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Samsung starts building 3nm smartphone chips in Korea

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We’re slowly moving toward the size constraints of our Universe, but before we get to that Planck volume, there’s still some wiggle room. This means smaller, faster and more efficient chips in our smartphones of tomorrow.

Let’s put quantum physics behind us and go straight to the news (feel free to discuss Planck constants in the comment section below). after TSMC has published its roadmap, shedding light when we can expect 3nm and 2nm chips now Samsung has announced the start of production of its 3nm semiconductor chips at its Hwaseong plant in South Korea.

Samsung is switching to a new architecture, in which FinFET (fin field-effect transistor) is exchanged for GAA (Gate All Around). And if you’re worried about more physics coming your way, just take a breather. GAA offers several advantages over FinFET – the main one being higher energy efficiency.

Another new technology involved in Samsung’s 3nm manufacturing node is the fabrication of nanosheet transistors. It replaces the nanowire technology, which in this case again increases the efficiency and also the performance. The use of nanosheets gives the possibility to adjust these efficiency and performance parameters very easily by simply changing the size of the nanosheet.

Samsung quotes some impressive numbers and compares the new 3nm node with the old 5nm manufacturing process. The new chips should offer 23% better performance, 45% less power consumption and 16% less surface area, and this is just the first generation of 3nm silicon.

The second generation provides a significant 50% increase in energy efficiency, 30% better performance and 35% less surface area. Here’s a little inspirational quote from Dr. Siyoung Choi, President and Head of Foundry Business at Samsung Electronics:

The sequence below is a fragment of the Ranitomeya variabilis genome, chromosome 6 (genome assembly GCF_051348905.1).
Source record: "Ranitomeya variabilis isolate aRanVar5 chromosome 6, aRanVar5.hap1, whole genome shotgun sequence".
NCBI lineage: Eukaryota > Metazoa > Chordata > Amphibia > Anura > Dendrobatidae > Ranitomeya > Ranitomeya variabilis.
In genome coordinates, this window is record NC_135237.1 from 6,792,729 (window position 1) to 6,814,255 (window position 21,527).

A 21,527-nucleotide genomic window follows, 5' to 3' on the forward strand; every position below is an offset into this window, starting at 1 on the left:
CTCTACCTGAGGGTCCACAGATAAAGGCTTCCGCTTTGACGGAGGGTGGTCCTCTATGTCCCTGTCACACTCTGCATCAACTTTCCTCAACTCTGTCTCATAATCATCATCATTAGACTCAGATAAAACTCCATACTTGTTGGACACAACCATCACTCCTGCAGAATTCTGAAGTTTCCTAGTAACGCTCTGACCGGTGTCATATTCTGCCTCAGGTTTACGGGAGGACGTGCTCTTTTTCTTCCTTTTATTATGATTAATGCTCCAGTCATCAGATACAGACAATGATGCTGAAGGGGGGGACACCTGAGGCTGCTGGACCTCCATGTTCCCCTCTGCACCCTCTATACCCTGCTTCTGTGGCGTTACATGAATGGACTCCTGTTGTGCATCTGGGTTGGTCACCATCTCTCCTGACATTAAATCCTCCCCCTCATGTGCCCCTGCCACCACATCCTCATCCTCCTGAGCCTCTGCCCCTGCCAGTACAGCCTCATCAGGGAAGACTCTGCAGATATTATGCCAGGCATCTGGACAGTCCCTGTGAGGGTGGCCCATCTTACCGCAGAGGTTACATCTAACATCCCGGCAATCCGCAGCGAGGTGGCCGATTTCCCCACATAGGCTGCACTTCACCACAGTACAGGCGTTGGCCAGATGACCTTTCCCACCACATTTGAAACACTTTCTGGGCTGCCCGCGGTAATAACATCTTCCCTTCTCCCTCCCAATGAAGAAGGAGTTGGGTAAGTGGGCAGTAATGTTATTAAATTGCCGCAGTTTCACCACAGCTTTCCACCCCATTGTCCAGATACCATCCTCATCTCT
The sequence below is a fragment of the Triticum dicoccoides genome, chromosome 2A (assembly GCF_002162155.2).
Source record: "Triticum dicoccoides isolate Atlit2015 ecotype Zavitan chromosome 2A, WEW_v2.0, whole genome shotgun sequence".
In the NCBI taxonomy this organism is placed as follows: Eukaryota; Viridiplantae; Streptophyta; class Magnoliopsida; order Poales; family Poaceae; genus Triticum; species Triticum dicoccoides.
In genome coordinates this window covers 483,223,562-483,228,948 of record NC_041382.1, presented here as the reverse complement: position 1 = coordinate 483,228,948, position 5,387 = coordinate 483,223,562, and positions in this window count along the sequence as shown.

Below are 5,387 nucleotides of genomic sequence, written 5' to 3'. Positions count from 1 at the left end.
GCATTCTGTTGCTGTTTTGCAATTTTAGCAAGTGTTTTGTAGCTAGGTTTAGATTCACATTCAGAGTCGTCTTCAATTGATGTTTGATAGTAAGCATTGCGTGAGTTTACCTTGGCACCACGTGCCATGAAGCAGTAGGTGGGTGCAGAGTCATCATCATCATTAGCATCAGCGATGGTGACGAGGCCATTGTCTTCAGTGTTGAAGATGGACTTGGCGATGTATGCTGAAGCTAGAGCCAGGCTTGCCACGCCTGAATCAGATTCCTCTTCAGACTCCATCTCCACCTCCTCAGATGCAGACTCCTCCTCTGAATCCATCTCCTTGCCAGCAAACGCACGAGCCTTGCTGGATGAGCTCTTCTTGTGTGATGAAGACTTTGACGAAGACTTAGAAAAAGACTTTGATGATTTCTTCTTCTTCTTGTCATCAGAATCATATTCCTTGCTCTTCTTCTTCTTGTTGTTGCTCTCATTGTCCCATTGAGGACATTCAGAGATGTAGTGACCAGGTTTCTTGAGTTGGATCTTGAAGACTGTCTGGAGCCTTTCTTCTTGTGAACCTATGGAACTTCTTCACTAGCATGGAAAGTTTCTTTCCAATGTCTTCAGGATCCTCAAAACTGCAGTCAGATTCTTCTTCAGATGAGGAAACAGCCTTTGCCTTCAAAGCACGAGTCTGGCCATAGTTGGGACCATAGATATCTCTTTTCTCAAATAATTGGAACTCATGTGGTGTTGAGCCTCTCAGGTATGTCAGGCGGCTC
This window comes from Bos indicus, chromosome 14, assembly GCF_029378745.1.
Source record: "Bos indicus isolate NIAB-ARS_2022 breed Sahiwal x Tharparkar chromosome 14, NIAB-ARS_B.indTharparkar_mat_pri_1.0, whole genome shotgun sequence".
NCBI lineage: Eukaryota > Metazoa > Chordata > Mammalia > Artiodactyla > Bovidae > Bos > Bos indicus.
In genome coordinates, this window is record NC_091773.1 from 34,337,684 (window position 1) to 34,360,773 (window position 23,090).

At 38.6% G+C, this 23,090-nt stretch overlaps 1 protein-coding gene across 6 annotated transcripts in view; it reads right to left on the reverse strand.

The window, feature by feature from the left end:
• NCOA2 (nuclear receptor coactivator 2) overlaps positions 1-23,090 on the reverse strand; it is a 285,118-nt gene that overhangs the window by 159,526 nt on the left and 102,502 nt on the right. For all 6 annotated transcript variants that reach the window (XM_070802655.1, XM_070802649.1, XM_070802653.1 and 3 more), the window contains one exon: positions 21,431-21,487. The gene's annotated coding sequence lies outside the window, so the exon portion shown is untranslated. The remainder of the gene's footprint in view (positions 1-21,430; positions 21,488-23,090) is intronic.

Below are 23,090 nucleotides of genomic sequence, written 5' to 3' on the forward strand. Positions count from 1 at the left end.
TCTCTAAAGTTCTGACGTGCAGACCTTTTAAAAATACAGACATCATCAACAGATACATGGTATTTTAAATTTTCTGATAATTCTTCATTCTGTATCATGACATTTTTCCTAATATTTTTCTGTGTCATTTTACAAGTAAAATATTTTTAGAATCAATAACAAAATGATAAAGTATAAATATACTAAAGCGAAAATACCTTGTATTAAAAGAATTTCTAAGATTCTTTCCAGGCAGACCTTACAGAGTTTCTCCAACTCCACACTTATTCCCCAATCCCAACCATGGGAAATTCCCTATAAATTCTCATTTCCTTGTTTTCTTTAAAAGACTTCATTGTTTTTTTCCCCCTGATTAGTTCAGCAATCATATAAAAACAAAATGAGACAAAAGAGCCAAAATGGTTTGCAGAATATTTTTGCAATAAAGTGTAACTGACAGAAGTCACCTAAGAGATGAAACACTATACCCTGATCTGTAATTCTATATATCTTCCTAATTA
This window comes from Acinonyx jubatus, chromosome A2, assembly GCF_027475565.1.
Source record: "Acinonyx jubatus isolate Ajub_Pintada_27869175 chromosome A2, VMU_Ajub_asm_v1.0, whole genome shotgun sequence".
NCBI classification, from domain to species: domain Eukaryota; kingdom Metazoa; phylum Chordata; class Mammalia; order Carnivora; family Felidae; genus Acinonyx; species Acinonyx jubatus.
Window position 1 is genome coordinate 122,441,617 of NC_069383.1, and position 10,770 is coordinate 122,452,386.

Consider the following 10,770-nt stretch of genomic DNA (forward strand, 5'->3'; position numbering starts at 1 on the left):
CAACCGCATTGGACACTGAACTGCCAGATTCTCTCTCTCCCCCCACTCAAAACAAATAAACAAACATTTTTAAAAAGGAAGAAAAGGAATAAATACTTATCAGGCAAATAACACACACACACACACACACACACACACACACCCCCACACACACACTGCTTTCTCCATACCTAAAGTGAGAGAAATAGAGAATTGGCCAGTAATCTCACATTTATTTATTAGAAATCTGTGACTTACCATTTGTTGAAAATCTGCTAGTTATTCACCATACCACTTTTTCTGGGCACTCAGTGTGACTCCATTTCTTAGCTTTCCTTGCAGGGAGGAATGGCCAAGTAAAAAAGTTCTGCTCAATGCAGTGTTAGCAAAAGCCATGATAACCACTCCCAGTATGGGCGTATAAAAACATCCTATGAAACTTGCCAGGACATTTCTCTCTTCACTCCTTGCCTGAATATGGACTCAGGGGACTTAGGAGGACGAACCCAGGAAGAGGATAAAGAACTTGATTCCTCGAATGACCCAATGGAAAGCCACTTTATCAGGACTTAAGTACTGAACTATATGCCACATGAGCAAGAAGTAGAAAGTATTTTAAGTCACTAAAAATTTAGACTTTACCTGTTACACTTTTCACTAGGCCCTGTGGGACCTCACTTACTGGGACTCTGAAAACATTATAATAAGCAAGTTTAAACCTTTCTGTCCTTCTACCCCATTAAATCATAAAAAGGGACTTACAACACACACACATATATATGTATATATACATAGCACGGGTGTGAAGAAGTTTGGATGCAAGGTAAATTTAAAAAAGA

“Samsung has grown rapidly as we continue to show leadership in applying next-generation technologies to manufacturing, such as FinFET, the foundry industry’s first High-K Metal Gate, and EUV. We want to continue this leadership with the world’s first 3nm process with the MBCFETTM. We will continue active innovation in competitive technology development and build processes that help accelerate technology maturity.”

The Korean company is also working to enable customers to design their chips faster and easier. Samsung’s SAFE ((Samsung Advanced Foundry Ecosystem) will provide partners who want to design their 3nm chips using the new technology.

The first 3nm smartphone processor to leave the factory will most likely be the next-generation Exynos 2300 (S5E9935 codename Quadra). The jump to GAA and 3nm could rehabilitate Exynos processors, which are not very popular with smartphone enthusiasts and lag behind their Qualcomm counterparts. Samsung teamed up with AMD to try and turn things around (the Exynos 2200 is armed with the new Xclipse GPU based on AMD RDNA 2 architecture), but this partnership has yielded mixed results so far.

With TSMC raising the prices of its manufacturing processes, it’s also very interesting to see how Samsung would play its cards on that front. If the new 3nm node in Samsung’s factories turns out to be cheaper, it could swing the pendulum again. On the other hand, don’t expect the following Galaxy S23 with Exynos on board is cheaper than the Qualcomm variant, because it has no marketing sense.

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